How to Feed Your Puppy


Feeding the first few days:

For the first few days, it is a good idea to continue feeding the same type and brand of puppy food and use the same feeding schedule the puppy was on before he came to you. Then you can slowly start using the food you have chosen based on information you received from the breeder and veterinarian.

Type of food:

There are three forms of commercially produced dog foods they are, dry kibble, semi-moist (sealed packages), and moist (canned). Most trainers and veterinarians recommend dry kibble food and rarely recommend canned or the semi-moist foods.

Table scraps are a No-No:

The only thing we dislike more than canned or pre-moistened foods for dogs is table scraps. Table scraps are usually higher in calories and certainly are not balanced. Neither are they fortified with the vitamins and minerals that dogs require. Table scraps could cause diarrhea or other gastrointestinal problems.

Cow’s milk can cause problems

Cow’s milk has the sugar lactose. Dogs do not have the enzyme lactase that is necessary to digest it. That is why they often develop diarrhea or softer stools when fed milk.

Feeding schedule:

The puppy’s feeding schedule will be somewhat dictated by your own personal schedule. You need to be there for the feedings because you want the puppy and his entire body on a set schedule. Puppies under six months of age should be fed thrice.

Amount to feed:

The amount of food given with each meal should never be dictated by what is on the back of the puppy food bag. Many puppies need less than what is on the bag and a few may need more. Adjust the amount fed to maintain your puppy at an optimal weight.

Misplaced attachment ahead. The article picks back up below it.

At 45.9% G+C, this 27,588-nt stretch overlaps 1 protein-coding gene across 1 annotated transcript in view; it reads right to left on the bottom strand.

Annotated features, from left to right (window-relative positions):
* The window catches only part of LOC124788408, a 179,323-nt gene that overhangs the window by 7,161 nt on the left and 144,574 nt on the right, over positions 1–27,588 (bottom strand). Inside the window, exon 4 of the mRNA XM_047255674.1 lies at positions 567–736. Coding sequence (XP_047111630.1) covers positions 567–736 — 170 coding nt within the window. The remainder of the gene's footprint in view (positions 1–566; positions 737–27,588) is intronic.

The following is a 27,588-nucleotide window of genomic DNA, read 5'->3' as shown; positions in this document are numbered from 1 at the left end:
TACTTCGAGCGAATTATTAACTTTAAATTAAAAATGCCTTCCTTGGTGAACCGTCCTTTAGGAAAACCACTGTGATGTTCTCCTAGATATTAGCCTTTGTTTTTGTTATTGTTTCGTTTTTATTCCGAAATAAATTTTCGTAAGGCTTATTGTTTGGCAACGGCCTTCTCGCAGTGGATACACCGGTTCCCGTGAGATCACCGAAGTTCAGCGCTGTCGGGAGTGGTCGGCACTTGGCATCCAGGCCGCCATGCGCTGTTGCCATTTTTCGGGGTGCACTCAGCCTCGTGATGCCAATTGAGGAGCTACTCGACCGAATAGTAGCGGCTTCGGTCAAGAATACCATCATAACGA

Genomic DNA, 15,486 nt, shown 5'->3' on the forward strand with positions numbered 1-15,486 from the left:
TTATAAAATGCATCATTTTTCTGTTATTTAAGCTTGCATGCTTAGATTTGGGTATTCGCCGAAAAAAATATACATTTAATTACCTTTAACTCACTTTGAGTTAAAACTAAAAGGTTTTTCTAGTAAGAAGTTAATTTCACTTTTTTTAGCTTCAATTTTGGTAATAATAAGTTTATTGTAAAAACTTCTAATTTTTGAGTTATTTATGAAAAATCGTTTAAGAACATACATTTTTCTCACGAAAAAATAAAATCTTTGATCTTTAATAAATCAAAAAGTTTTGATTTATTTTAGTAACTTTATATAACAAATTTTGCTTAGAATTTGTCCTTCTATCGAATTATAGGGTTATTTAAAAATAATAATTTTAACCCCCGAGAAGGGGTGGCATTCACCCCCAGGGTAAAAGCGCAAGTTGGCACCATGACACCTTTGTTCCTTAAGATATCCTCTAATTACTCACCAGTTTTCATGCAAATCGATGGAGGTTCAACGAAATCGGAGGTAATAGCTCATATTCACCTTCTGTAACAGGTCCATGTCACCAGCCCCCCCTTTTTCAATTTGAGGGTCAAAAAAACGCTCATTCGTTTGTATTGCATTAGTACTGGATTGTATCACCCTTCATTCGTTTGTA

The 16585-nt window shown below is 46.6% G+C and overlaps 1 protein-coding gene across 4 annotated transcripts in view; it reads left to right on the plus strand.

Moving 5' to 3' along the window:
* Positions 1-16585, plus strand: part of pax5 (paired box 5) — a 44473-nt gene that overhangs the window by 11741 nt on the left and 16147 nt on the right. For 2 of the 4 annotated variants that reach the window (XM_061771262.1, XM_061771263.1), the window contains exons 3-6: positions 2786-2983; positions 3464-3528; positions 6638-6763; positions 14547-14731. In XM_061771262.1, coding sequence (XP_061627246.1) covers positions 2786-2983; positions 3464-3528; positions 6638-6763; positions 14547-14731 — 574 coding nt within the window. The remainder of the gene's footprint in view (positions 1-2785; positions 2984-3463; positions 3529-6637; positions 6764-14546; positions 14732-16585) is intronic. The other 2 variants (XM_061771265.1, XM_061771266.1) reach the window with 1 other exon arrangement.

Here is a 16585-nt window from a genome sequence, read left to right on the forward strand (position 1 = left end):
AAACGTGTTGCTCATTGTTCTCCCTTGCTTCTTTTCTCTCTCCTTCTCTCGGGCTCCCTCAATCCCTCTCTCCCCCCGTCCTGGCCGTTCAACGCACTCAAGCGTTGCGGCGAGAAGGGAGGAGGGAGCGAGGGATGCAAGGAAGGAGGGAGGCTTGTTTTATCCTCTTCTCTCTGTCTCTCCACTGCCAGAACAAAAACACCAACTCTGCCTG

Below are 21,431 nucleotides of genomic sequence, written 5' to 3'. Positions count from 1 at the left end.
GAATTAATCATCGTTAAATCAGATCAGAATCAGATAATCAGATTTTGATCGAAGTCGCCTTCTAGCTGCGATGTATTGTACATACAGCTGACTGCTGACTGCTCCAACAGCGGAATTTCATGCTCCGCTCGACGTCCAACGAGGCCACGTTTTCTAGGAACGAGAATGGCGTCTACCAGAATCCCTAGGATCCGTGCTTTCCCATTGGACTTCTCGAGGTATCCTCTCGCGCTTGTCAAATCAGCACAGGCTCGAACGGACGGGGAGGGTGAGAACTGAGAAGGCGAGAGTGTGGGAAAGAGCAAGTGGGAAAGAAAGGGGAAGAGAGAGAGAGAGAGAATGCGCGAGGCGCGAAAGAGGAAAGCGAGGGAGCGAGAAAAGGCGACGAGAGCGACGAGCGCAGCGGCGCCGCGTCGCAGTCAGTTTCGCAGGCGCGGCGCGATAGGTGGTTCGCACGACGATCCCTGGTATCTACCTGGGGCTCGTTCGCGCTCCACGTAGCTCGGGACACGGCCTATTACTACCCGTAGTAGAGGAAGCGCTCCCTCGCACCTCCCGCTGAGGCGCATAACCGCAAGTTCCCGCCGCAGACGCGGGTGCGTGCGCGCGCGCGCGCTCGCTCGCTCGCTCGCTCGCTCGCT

Treats:

Treats should never account for more than 10% of your puppy’s caloric intake (which is not much in Toy breeds). Your puppy’s food is his sole source for the nutrition he needs, so do not ‘fill up’ your puppy on treats before meal time.

Water:

Puppies may seem to drink large quantities of water. They need water and cannot be deprived of it. A dog or cat can lose almost all of his body fat and half of his protein mass (muscle) and still survive. However, if this same animal loses 15% of his body water, he will die. Water is the most important nutrient of all.

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About the Author: Fred Goodson has a passion for pets and animals. He has 4 dogs and is planning to have another one. He is also a blogger who writes about pets and animals. Currently, he is living in New Jersey.

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